Kurt Bayer

Kurt Bayer is an NZME. News Service reporter

Tower must replace Christchurch home

Matt and Valerie O'Loughlin arrive at the Christchurch High Court. Photo / Geoff Sloan
Matt and Valerie O'Loughlin arrive at the Christchurch High Court. Photo / Geoff Sloan

Insurance giant Tower must pay out a Christchurch couple for a like-for-like replacement on another site, after their home was damaged in the earthquakes, a judge has ruled.

In an interim judgment, released today, High Court judge Raynor Asher now wants to hear more submissions from both parties on what a proper pay-out should be.

Matt and Valerie O'Loughlin took their insurers Tower Insurance Ltd to court after rejecting offers to repair their cracked and broken house.

In what was seen as a potentially landmark legal case, the retired couple told how their two-storey Gayhurst Rd property in the badly-hit suburb of Dallington was so damaged it couldn't be fixed.

They said Tower was "obligated" to pay for a new home outside the red zone.

Tower said the damaged home could be repaired for $337,000 - but the O'Loughlins felt short-changed.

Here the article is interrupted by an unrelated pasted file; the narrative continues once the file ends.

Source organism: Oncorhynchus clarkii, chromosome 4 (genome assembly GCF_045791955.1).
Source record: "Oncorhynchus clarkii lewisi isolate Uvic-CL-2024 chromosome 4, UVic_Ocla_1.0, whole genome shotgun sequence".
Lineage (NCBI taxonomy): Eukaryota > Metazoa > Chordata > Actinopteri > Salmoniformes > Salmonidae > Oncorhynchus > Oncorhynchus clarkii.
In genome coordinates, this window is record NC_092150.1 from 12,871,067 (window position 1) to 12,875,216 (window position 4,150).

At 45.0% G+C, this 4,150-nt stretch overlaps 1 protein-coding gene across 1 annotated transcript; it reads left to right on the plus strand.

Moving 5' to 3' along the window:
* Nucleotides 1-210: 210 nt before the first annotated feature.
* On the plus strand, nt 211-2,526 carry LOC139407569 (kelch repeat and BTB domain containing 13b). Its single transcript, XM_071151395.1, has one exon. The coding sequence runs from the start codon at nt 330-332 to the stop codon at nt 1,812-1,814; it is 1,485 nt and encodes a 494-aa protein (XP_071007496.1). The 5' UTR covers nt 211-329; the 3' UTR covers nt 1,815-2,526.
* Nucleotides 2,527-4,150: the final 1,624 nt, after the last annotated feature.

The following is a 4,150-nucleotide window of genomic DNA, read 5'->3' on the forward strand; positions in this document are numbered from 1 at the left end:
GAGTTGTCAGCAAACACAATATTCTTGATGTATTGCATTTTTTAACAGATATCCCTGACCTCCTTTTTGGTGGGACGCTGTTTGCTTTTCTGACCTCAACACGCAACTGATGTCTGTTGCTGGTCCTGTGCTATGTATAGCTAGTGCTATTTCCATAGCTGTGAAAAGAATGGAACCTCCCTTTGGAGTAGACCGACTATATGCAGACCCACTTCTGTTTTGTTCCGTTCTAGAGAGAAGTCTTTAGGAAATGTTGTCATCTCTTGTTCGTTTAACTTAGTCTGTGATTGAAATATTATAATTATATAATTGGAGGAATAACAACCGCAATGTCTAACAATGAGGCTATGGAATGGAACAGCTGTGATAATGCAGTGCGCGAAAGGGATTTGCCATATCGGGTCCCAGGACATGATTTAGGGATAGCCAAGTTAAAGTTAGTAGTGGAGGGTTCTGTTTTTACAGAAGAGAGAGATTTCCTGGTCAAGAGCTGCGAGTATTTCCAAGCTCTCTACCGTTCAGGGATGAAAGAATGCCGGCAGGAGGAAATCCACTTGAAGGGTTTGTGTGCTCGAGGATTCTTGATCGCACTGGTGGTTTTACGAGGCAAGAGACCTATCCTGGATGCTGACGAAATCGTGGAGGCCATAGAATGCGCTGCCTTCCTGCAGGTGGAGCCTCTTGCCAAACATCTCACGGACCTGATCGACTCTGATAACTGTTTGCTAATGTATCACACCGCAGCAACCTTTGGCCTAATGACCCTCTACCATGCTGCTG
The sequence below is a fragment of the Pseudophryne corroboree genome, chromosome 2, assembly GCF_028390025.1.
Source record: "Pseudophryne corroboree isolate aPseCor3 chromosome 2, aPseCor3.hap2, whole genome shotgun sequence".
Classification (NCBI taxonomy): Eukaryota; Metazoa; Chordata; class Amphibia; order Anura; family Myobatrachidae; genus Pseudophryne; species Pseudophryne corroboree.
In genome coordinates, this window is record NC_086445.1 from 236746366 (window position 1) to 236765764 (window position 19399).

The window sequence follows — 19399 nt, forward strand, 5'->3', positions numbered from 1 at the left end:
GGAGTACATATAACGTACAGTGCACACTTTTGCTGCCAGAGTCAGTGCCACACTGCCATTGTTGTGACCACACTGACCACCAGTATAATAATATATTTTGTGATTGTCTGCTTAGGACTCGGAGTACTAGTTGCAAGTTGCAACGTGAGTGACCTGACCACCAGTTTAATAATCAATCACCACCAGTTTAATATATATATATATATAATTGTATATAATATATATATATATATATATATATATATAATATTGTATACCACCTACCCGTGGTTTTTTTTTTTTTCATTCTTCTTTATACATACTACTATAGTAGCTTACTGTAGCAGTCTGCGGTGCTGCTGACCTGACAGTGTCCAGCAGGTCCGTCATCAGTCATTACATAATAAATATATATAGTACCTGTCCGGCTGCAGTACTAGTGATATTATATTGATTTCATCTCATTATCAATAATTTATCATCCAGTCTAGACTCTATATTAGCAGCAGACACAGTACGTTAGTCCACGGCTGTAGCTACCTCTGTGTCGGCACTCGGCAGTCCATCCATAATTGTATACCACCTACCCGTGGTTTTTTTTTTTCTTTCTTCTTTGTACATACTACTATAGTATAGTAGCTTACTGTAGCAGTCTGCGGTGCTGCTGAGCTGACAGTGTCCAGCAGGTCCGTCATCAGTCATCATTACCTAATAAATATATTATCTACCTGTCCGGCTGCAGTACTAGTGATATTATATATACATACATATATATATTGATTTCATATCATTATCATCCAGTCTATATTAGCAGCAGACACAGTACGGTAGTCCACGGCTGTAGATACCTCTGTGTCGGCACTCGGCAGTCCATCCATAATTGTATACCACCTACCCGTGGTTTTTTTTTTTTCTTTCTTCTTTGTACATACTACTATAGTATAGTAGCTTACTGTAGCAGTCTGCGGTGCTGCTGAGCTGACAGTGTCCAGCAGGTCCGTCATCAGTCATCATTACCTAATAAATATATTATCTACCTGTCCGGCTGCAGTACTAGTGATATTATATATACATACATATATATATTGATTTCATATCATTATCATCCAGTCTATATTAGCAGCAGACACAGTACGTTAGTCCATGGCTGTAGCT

Now, after the two-week High Court hearing, Justice Asher has released an interim judgment which says the insurers are obligated to make a payment based on a rebuild or replacement for a comparable house to the O'Loughlins' home.

He said it must be at a site outside the red zone, and it should be left to Tower to decide whether to pay out on the basis of a rebuild or replacement.

If it was a payment based on the costs of rebuilding the O'Loughlins' home, that payment must be on the basis of the costs of rebuilding on a good site ($540,000), not on the present weakened and vulnerable section ($620,000).

"This is because the O'Loughlins have chosen not to rebuild on the existing damaged site, and both parties have proceeded on the basis of a cash payment which will enable them to purchase elsewhere in Christchurch out of the red zone," Justice Asher said.

"They are not entitled to a payment in excess of the cost of replacing the house."

Justice Asher said both parties needed to provide further submissions before he could make a final ruling on what the pay-out should be.

He also needed more submissions before he could decide what, if any, general damages should be awarded.


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